Pop-up to shed light on indigenous foods of Tamil Nadu

Krishna McKenzie, the founder of Solitude Farm Café in Auroville, will demonstrate how consuming local food can be a solution to Chennai’s water crisis
Krishna McKenzie with a thali of locally grown foods
Krishna McKenzie with a thali of locally grown foods

Chennai

Water crisis and local foods — how can the two have a connection, you may wonder. Krishna McKenzie, a native of England, has been living in Auroville in Puducherry for the past 26 years, working as a farmer specialising in permaculture and natural farming methods. Eating foods like sundakkai (turkey berries) and murungai keerai (drumstick leaves) and millets, which are abundantly grown in the state is a way of naturally improving the water table, he argues. The founder of Solitude Farm Café in Auroville, which uses locally grown indigenous foods in its menu, is set to offer Chennai a taste of his food, and showcase how ameal can make a difference toour environment.

“The idea of the pop-up is not organic, or vegan or just eating healthy. The idea is to understand where our food comes from. Our food in the current day has to travel many miles, going through several industrial processes, before it lands on our plate. When people practiced permaculture (using farming methods, patterns observed in natural ecosystems), they had a relationship with their food. The pop-up is to help people find the origins of our food,” Krishna tells us.

Named ‘Pop-up for the Planet’, the meal offered will be a local food thali, including about 10 dishes like vazhaithandu kootu (banana stem curry), greens and papaya salad, green chutney using a variety of local greens, red rice, adai using ragi, and urundai (balls) made from jaggery, sesame and peanuts. “Across our state, we can see sundakkai growing like weed everywhere near homes and empty spaces. There is also an abundance of murungai keerai. Consuming foods like these helps local farmers in a massive way, as they use less water to grow. We can overcome the water crisis if we eat locally,” he reiterates. The medicinal and nutritional values of local foods are also high, pointsout Krishna.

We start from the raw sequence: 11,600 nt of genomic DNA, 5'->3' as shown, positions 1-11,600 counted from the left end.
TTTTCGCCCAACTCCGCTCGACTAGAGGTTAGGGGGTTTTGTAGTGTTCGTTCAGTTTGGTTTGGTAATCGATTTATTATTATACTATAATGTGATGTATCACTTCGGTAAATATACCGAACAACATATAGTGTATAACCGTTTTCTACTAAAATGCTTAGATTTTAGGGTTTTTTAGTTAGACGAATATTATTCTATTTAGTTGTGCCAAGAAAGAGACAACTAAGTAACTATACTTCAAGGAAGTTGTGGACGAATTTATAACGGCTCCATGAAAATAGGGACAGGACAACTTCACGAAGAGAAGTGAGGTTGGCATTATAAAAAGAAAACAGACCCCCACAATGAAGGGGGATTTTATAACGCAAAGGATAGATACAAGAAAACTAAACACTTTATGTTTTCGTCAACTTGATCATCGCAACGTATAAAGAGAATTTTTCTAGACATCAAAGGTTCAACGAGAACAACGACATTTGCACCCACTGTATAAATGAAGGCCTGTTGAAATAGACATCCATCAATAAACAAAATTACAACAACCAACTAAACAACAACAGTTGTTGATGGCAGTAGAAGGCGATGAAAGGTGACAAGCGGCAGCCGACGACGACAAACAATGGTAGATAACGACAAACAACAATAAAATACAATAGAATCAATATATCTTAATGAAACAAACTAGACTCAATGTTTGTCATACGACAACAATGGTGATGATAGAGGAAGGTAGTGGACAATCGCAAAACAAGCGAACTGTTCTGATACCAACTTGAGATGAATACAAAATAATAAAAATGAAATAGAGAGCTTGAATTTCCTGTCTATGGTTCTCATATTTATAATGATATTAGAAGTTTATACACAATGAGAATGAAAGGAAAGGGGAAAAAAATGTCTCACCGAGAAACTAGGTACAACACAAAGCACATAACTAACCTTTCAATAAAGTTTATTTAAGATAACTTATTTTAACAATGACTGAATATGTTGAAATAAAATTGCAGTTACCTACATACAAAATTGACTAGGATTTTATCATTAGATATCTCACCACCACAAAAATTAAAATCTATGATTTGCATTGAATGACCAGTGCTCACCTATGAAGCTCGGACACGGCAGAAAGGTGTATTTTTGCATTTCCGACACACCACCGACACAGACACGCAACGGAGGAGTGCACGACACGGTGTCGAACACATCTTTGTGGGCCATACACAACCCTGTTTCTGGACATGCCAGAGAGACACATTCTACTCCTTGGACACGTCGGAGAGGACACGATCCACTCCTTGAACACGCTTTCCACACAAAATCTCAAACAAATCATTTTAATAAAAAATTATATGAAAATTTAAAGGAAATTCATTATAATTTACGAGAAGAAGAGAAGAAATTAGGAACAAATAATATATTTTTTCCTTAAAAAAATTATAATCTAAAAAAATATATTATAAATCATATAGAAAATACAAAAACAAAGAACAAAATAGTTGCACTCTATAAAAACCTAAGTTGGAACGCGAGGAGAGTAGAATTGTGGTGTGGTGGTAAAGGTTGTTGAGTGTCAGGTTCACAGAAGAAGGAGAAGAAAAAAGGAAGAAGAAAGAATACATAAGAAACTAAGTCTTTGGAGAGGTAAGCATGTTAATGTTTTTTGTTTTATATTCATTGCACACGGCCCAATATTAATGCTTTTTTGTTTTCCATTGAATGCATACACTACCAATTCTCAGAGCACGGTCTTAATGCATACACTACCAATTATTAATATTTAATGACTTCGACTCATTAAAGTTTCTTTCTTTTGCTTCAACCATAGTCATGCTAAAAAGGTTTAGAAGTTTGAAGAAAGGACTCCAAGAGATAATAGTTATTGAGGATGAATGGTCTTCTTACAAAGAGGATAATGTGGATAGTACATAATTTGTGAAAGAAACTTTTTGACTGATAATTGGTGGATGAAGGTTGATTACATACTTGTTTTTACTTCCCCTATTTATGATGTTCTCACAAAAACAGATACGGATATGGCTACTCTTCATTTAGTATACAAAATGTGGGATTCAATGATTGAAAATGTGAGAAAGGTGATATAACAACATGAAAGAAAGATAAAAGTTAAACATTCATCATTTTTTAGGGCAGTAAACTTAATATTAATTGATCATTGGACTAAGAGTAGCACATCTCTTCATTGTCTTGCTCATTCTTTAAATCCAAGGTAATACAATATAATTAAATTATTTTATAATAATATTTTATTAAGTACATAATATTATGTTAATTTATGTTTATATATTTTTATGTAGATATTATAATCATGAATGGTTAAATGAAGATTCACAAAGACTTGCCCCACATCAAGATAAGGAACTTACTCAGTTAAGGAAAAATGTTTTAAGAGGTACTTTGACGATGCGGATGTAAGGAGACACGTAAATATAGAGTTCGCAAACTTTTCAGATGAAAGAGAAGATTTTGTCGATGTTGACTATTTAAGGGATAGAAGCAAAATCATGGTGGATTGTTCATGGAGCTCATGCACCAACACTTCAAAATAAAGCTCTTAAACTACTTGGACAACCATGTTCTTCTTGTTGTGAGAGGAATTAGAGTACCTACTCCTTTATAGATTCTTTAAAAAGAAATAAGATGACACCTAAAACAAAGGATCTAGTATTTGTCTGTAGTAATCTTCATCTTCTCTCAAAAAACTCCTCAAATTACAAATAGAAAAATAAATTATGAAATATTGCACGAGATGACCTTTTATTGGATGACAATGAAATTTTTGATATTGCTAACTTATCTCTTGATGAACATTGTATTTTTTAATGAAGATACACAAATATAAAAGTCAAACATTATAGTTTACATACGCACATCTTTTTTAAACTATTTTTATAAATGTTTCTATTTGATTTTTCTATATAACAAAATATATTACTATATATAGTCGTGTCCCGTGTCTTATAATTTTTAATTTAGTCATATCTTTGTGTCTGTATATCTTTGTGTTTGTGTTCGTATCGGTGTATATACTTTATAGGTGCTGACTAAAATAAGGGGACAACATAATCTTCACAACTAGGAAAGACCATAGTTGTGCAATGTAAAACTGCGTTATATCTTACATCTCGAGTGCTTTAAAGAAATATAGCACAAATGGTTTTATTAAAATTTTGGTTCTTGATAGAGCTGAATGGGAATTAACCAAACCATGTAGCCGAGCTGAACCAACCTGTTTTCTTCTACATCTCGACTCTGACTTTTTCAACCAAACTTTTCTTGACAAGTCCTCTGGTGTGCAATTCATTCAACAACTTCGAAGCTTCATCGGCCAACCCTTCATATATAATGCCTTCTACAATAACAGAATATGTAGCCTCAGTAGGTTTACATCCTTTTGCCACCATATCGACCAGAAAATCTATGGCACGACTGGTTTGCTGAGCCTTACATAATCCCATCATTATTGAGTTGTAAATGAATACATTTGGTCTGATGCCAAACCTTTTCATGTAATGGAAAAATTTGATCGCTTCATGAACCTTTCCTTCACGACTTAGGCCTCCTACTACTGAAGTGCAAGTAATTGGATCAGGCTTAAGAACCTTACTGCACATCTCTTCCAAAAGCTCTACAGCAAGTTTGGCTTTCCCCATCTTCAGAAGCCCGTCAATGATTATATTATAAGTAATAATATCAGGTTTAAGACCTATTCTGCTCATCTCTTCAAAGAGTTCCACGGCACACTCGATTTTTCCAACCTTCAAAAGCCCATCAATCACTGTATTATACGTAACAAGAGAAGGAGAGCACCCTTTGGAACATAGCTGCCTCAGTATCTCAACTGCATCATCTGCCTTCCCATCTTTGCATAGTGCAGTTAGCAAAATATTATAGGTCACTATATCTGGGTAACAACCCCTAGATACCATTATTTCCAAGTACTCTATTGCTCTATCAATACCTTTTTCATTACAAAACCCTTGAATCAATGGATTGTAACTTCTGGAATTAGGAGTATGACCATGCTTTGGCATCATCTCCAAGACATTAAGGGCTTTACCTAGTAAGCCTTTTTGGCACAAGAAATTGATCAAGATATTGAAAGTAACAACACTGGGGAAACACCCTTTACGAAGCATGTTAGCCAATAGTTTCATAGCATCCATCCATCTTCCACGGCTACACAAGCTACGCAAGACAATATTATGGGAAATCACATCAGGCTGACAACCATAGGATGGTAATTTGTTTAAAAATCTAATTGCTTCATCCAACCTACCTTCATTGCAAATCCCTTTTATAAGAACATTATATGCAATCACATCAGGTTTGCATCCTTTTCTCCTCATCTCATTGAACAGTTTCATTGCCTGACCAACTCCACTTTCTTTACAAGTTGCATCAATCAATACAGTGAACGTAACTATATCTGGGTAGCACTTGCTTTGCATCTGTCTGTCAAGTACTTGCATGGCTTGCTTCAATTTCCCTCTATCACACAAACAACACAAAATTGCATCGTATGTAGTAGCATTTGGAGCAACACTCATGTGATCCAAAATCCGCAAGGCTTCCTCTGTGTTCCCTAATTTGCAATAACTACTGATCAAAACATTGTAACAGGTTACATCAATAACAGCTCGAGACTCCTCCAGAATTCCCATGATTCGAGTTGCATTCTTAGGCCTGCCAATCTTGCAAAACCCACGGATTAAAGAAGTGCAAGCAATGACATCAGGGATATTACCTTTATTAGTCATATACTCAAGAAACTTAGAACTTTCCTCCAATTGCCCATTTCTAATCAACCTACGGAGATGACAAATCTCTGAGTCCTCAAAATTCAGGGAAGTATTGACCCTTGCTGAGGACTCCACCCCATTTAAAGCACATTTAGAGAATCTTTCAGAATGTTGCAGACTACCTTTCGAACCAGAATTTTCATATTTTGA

The pop-up is for parents who want their children to grow up healthy, for restaurants to understand how they can use local ingredients instead of importing, and for everyone who cares for the environment,Krishna stresses.

“I want people to understand that next time they walk into a supermarket, they don’t have to pick up quinoa (originated from Peru and Bolivia) to be healthy. Foods like millets, on the other hand, have been the foundation of Tamil culture, while rice is a recent industrial innovation,”he asserts.

Pop-up for the Planet will be held from 12.30 pm on December 22 at Grand Malabar Mess in T Nagar. Visitkrishnamckenzie.com to register for the event.

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